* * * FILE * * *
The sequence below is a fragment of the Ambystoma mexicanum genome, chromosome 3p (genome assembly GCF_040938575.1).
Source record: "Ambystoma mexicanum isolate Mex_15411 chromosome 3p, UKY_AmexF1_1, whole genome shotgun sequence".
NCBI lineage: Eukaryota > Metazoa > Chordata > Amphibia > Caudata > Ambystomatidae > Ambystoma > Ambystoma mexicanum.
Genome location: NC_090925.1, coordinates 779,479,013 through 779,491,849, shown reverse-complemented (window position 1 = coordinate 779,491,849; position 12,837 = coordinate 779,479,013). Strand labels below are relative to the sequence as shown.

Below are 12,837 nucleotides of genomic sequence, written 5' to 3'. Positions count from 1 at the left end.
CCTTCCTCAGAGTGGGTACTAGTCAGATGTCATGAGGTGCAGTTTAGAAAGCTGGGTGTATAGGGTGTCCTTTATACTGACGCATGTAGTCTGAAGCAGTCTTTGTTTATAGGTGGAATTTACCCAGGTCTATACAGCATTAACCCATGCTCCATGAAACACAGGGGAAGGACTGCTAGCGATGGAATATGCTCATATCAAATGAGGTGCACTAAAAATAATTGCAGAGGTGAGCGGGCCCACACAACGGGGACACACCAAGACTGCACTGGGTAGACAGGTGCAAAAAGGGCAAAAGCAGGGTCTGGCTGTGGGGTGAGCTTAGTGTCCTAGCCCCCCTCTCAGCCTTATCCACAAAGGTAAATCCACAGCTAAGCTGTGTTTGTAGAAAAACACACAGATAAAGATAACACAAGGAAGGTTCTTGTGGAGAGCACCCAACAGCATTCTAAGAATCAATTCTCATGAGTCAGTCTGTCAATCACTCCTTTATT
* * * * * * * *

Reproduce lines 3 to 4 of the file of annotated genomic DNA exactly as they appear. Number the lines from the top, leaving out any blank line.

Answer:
NCBI lineage: Eukaryota > Metazoa > Chordata > Amphibia > Caudata > Ambystomatidae > Ambystoma > Ambystoma mexicanum.
Genome location: NC_090925.1, coordinates 779,479,013 through 779,491,849, shown reverse-complemented (window position 1 = coordinate 779,491,849; position 12,837 = coordinate 779,479,013). Strand labels below are relative to the sequence as shown.